• Hookworms Cause GI Bleeding

Hookworms Cause GI Bleeding

Hookworms, although uncommon, are an important cause of gastrointestinal bleeding in patients of all ages, researchers remind readers in the November issue of Clinical Gastroenterology and Hepatology. Puneet Chhabra and Deepak K. Bhasin describe the case of a 72-year-old man with Parkinson disease who presented with fatigue, dyspnea on exertion, and

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  • 3-D Imaging of T-cell Localization in Inflamed Colon Tissues

3-D Imaging of T-cell Localization in Inflamed Colon Tissues

Light sheet fluorescence microscopy (LSFM) provides accurate 3-dimensional images of inflammed intestine of mice with colitis, researchers show in a Gastroenterology in Motion article and video in the October issue of Gastroenterology. The authors demonstrate use of the technology to analyze migration of human T cells in colons of mice with colitis. Improved techniques are

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  • Could the Microbiota Link Metabolic Syndrome With Inflammation?

Could the Microbiota Link Metabolic Syndrome With Inflammation?

Bacterial encroachment—shrinking of the bug-free zone adjacent to the colonic epithelium—is a feature of metabolic syndrome, researchers report in the September issue of Cellular and Molecular Gastroenterology and Hepatology. The findings could explain the relationship between diabetes and inflammation. Mucoid structures that coat the epithelium keep the intestinal microbiota at

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  • The Case of the Missing Acupuncture Needle – Solved by 3-D CT

The Case of the Missing Acupuncture Needle – Solved by 3-D CT

Researchers describe the loss and internal migration of an acupuncture needle, and its recovery using 3-dimensional reconstruction computed tomography (CT), in the July issue of Gastroenterology. An-qi He et al, report the case of a 62-year-old woman in China who presented with abdominal pain in the left lower quadrant. Her “needle-like abdominal

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  • What Causes Wheat Sensitivity in People Without Celiac Disease?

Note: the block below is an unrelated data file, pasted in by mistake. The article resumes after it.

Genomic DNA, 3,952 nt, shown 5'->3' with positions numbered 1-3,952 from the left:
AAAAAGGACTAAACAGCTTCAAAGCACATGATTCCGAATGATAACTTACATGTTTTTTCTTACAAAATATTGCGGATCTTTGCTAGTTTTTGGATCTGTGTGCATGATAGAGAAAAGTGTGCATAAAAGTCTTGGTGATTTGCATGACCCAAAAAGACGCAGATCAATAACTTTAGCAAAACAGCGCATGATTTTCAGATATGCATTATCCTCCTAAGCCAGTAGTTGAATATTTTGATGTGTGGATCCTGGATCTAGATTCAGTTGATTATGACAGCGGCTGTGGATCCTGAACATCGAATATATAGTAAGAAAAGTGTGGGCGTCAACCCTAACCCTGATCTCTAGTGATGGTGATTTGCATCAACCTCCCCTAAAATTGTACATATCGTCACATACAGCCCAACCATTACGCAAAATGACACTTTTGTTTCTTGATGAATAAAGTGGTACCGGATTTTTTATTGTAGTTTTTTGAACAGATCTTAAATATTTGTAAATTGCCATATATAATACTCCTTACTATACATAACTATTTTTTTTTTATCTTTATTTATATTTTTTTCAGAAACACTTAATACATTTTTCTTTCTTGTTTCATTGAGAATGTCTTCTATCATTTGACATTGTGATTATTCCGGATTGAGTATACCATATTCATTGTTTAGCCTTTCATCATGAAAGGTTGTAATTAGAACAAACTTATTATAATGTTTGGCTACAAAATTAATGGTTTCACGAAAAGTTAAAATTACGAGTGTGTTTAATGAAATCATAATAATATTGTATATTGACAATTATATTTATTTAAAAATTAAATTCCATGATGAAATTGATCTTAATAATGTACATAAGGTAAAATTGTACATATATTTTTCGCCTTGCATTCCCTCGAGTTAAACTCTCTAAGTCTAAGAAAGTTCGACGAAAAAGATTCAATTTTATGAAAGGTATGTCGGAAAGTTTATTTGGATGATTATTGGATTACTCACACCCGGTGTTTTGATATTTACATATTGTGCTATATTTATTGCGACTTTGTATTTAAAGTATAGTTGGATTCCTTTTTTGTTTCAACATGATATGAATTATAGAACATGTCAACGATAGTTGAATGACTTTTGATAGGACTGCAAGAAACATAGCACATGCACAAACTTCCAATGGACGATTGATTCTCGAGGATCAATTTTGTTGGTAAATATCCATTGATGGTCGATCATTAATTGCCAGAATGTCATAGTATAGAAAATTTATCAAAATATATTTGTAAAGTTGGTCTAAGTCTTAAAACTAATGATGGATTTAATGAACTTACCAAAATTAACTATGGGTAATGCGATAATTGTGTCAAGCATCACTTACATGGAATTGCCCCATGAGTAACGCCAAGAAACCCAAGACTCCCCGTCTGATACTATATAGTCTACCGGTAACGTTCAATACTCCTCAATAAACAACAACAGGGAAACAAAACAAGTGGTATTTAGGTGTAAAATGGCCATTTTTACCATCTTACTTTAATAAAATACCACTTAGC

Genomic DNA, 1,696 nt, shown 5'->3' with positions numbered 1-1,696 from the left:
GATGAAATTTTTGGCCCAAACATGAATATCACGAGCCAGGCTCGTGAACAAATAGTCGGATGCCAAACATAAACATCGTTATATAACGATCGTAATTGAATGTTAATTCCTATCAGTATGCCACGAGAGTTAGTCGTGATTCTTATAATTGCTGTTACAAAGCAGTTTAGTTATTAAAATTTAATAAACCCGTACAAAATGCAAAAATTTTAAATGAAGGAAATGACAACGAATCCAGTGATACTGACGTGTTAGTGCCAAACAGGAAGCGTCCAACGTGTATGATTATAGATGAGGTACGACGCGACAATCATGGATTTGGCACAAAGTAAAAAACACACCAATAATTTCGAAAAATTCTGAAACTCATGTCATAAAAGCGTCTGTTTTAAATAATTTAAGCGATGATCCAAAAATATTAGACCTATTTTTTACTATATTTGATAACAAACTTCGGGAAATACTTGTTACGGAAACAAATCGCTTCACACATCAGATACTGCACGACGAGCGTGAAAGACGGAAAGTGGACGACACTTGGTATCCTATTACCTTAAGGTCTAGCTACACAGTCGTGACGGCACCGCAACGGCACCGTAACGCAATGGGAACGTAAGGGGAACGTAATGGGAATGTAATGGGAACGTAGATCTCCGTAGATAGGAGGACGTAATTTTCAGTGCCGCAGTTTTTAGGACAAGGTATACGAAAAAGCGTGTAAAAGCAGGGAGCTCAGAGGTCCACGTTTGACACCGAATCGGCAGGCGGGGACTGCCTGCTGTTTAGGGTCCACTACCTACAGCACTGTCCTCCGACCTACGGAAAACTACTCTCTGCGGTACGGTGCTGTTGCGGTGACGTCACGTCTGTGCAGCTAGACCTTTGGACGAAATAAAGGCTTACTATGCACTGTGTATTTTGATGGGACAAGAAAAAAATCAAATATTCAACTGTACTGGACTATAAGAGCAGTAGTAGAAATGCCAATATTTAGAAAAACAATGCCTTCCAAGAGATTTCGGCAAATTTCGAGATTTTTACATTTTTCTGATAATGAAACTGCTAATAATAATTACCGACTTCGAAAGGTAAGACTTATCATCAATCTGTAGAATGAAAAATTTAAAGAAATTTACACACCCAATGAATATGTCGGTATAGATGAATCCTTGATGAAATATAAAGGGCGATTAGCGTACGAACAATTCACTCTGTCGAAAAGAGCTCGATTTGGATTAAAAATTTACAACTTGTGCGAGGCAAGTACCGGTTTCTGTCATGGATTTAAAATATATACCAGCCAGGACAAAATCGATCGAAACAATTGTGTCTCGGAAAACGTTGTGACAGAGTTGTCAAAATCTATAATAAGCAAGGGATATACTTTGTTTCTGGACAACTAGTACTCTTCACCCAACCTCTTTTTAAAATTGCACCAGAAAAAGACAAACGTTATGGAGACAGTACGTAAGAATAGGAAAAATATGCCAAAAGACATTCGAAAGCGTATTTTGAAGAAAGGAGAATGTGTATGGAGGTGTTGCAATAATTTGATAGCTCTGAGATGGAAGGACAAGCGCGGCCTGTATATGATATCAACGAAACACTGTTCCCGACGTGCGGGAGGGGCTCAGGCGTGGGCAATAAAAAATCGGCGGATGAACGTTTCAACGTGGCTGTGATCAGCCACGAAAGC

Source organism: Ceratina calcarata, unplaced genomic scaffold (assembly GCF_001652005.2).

What Causes Wheat Sensitivity in People Without Celiac Disease?

Gluten-containing cereals have high concentrations of amylase-trypsin inhibitors (ATIs), which activate innate immunity via the toll-like receptor 4 (TLR4), researchers report in the April issue of Gastroenterology. These ATIs are resistant to proteases and heat, and increase intestinal inflammation by activating intestinal and mesenteric lymph node myeloid cells. Wheat is

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  • What is the Active Ingredient in FMT for CDI?

What is the Active Ingredient in FMT for CDI?

Sterile fecal filtrates—containing bacterial debris, proteins, antimicrobial compounds, metabolic products, and microbial DNA, rather than intact microorganisms—appear to be effective for treatment of recurrent Clostridium difficile infection (CDI), researchers report in the March issue of Gastroenterology. Fecal microbiota transplantation (FMT) is an effective therapy of recurrent CDI—a single treatment resolves

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  • How Does Transforming Growth Factor beta Suppress Colorectal Tumor Development?

How Does Transforming Growth Factor beta Suppress Colorectal Tumor Development?

Researchers review the mechanisms by which loss of transforming growth factor beta (TGFB) proteins contribute to development and progression of colorectal cancer in the January 2017 issue of Gastroenterology. Development and progression of colorectal cancer involve loss of tumor suppressor proteins, including transforming growth factor beta (TGFB) family members. In colon

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  • Do Relatives of Patients With IBD Also Have Intestinal Dysbiosis?

Do Relatives of Patients With IBD Also Have Intestinal Dysbiosis?

The intestinal microbiota of many healthy, first-degree relatives of patients with inflammatory bowel diseases (IBD) is dysbiotic, signifying a pre-disease state, low-level inflammation, and susceptibility to IBD, researchers report in the November issue of Cellular and Molecular Gastroenterology and Hepatology. Changes in the intestinal microbiome are involved in the pathogenesis

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  • How Does Inflammation Lead to Anemia?

How Does Inflammation Lead to Anemia?

Researchers report a mechanism by which inflammation contributes to development of anemia in the November issue of Gastroenterology. The process involves increased liver expression of a microRNA that reduces production of erythropoietin in kidney. Strategies to block this miRNA might help prevent anemia in patients with chronic inflammation. Anemia is associated

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  • How Could the Intestinal Microbiota Contribute to Celiac Disease?

How Could the Intestinal Microbiota Contribute to Celiac Disease?

Bacteria in the small intestine metabolize gluten differently, to increase or decrease its immunogenicity, researchers report in the October issue of Gastroenterology. This interaction between microbes and gluten could help determine the risk for autoimmune enteropathy in genetically susceptible individuals and underlie the reported association between dysbiosis and celiac disease.

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